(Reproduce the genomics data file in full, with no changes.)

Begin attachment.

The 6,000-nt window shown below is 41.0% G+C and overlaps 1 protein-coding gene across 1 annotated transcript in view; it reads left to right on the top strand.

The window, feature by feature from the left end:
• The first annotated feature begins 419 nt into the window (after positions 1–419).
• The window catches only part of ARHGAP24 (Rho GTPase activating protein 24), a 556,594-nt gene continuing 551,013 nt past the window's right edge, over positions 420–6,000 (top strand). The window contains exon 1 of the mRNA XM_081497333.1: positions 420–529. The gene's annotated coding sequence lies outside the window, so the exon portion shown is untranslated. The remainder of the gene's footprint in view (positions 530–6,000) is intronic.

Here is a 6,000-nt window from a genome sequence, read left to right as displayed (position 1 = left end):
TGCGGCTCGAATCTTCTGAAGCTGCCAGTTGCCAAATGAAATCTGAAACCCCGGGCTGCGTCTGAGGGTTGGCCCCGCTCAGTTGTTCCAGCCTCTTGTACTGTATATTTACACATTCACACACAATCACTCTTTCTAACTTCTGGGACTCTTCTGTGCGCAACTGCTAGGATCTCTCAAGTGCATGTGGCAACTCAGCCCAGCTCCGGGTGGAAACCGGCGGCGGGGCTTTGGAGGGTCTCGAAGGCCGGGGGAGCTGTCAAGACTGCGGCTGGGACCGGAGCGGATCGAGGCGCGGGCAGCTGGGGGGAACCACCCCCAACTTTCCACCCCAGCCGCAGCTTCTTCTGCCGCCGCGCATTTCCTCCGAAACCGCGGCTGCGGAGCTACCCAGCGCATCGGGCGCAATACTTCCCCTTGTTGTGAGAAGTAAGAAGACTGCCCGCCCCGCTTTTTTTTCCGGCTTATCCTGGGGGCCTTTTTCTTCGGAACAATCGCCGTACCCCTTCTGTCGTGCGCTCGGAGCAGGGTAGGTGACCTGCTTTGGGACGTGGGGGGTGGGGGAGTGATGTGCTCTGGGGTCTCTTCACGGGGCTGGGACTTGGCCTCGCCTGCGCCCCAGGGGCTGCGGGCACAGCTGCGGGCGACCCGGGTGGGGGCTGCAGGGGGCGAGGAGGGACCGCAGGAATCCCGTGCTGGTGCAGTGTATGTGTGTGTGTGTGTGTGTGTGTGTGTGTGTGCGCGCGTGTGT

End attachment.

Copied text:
The 6,000-nt window shown below is 41.0% G+C and overlaps 1 protein-coding gene across 1 annotated transcript in view; it reads left to right on the top strand.

The window, feature by feature from the left end:
• The first annotated feature begins 419 nt into the window (after positions 1–419).
• The window catches only part of ARHGAP24 (Rho GTPase activating protein 24), a 556,594-nt gene continuing 551,013 nt past the window's right edge, over positions 420–6,000 (top strand). The window contains exon 1 of the mRNA XM_081497333.1: positions 420–529. The gene's annotated coding sequence lies outside the window, so the exon portion shown is untranslated. The remainder of the gene's footprint in view (positions 530–6,000) is intronic.

Here is a 6,000-nt window from a genome sequence, read left to right as displayed (position 1 = left end):
TGCGGCTCGAATCTTCTGAAGCTGCCAGTTGCCAAATGAAATCTGAAACCCCGGGCTGCGTCTGAGGGTTGGCCCCGCTCAGTTGTTCCAGCCTCTTGTACTGTATATTTACACATTCACACACAATCACTCTTTCTAACTTCTGGGACTCTTCTGTGCGCAACTGCTAGGATCTCTCAAGTGCATGTGGCAACTCAGCCCAGCTCCGGGTGGAAACCGGCGGCGGGGCTTTGGAGGGTCTCGAAGGCCGGGGGAGCTGTCAAGACTGCGGCTGGGACCGGAGCGGATCGAGGCGCGGGCAGCTGGGGGGAACCACCCCCAACTTTCCACCCCAGCCGCAGCTTCTTCTGCCGCCGCGCATTTCCTCCGAAACCGCGGCTGCGGAGCTACCCAGCGCATCGGGCGCAATACTTCCCCTTGTTGTGAGAAGTAAGAAGACTGCCCGCCCCGCTTTTTTTTCCGGCTTATCCTGGGGGCCTTTTTCTTCGGAACAATCGCCGTACCCCTTCTGTCGTGCGCTCGGAGCAGGGTAGGTGACCTGCTTTGGGACGTGGGGGGTGGGGGAGTGATGTGCTCTGGGGTCTCTTCACGGGGCTGGGACTTGGCCTCGCCTGCGCCCCAGGGGCTGCGGGCACAGCTGCGGGCGACCCGGGTGGGGGCTGCAGGGGGCGAGGAGGGACCGCAGGAATCCCGTGCTGGTGCAGTGTATGTGTGTGTGTGTGTGTGTGTGTGTGTGTGTGCGCGCGTGTGT